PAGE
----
“Never forgive, never forget. Yes, there was genocide!” is the message going viral on social media. People are using also the hash tag #Aquisihubogenocidio (Here there was genocide) to commemorate the genocide trial of Efraín Ríos Montt and as a sign of protest against recent decisions.
May 10th marks one year after the conviction of Efraín Ríos Montt for genocide. This was the first time in history that a former head of state was tried and convicted of genocide in a domestic courtroom. But the verdict only stood for 10 days. Guatemala’s Constitutional Court annulled the sentence on procedural grounds.
Last year, this decision was a huge setback in the effort of victims, together with civil society organizations, to bring Ríos Montt to justice, put an end to the terrifying years and move the country toward reconciliation.
In the past few days, a series of controversial decisions related to the trial have even jeopardized Guatemala’s justice system and the very rule of law.
First, the Guatemalan Bar Association suspended Judge Yassmin Barrios, who for 18 years had presided over some of the country’s most high-profile cases. Her license to practice law was revoked after a complaint filed by a member of the Ríos Montt defense team regarding her conduct of the case.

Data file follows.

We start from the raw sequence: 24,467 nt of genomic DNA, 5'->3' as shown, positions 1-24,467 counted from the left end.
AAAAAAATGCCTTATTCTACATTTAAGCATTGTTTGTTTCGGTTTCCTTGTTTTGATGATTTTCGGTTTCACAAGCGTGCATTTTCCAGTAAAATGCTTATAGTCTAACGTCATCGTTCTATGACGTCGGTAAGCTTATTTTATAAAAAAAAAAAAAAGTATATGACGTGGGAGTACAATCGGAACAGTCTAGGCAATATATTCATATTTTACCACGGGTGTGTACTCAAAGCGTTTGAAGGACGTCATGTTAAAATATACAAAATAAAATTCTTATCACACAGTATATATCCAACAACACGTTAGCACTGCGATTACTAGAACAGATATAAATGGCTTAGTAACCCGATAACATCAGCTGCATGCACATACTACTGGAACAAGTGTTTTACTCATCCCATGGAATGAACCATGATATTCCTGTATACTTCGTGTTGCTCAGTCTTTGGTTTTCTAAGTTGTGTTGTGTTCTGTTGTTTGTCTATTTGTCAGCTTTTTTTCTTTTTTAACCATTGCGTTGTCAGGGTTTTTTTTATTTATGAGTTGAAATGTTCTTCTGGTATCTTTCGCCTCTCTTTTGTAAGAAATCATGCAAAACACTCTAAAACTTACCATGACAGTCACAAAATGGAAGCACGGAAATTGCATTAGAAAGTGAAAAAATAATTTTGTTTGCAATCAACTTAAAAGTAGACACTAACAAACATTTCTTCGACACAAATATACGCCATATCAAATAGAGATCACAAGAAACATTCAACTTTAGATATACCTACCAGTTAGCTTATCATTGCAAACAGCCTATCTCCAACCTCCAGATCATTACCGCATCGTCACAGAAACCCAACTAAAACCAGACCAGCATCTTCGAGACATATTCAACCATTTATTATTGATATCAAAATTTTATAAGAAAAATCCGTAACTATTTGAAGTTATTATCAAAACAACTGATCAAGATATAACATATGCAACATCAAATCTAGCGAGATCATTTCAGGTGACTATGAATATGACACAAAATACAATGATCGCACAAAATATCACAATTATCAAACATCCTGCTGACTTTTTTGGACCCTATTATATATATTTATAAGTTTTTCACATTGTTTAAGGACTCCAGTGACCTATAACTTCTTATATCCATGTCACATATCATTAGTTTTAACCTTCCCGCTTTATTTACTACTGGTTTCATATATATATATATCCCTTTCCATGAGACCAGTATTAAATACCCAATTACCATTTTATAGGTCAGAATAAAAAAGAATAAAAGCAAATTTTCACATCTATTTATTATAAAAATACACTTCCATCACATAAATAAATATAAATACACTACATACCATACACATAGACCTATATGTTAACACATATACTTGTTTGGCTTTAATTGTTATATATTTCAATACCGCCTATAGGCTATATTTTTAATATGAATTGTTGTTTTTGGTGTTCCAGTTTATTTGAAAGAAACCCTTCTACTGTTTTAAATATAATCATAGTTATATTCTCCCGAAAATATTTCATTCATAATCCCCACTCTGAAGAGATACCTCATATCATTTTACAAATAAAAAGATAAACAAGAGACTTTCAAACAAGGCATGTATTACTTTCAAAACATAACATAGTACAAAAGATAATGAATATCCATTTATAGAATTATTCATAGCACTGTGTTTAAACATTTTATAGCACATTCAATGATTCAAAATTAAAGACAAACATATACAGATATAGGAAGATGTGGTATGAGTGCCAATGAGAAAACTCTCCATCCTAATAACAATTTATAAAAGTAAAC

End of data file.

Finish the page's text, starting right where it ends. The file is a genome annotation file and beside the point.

Weeks after the suspension, Barrios was awarded an International Woman of Courage Award by first lady Michelle Obama and the U.S. State Department. “By initiating the judicial process against the former dictator, Barrios gave a voice to thousands of Ixil-Mayan victims, provided an important legal precedent for genocide cases worldwide, and demonstrated the importance of an independent judiciary”, says the 2014 Award Winners website about Judge Barrios.
In February this year, Claudia Paz y Paz was forced to step down from her position as attorney general, seven months earlier than due, after the Constitutional Court of Guatemala ruled in favor of a technicality raised by a corporate lawyer.
Claudia Paz y Paz was the first woman to become attorney general of Guatemala. Since 2010, she brought to justice criminals and human rights perpetrators. Her best known case was the genocide trial and conviction of the General Efraín Ríos Montt.
The most recent blow to the Guatemalan justice system was dealt by the Congress itself on May 13, when 87 of the 158 deputies approved a non-binding resolution that denies there was any attempt to commit genocide during the country’s bloody 36-year civil war.
“It is legally impossible… that genocide could have occurred in our country’s territory during the armed conflict,” said the resolution.
With these precedents, justice in Guatemala is facing one of its darkest moments since the civil war ended in 1996. Hivos, together with its partners and other civil society organizations, continues the fight against impunity, seeking to strengthen Guatemala’s justice system through transparency and accountability.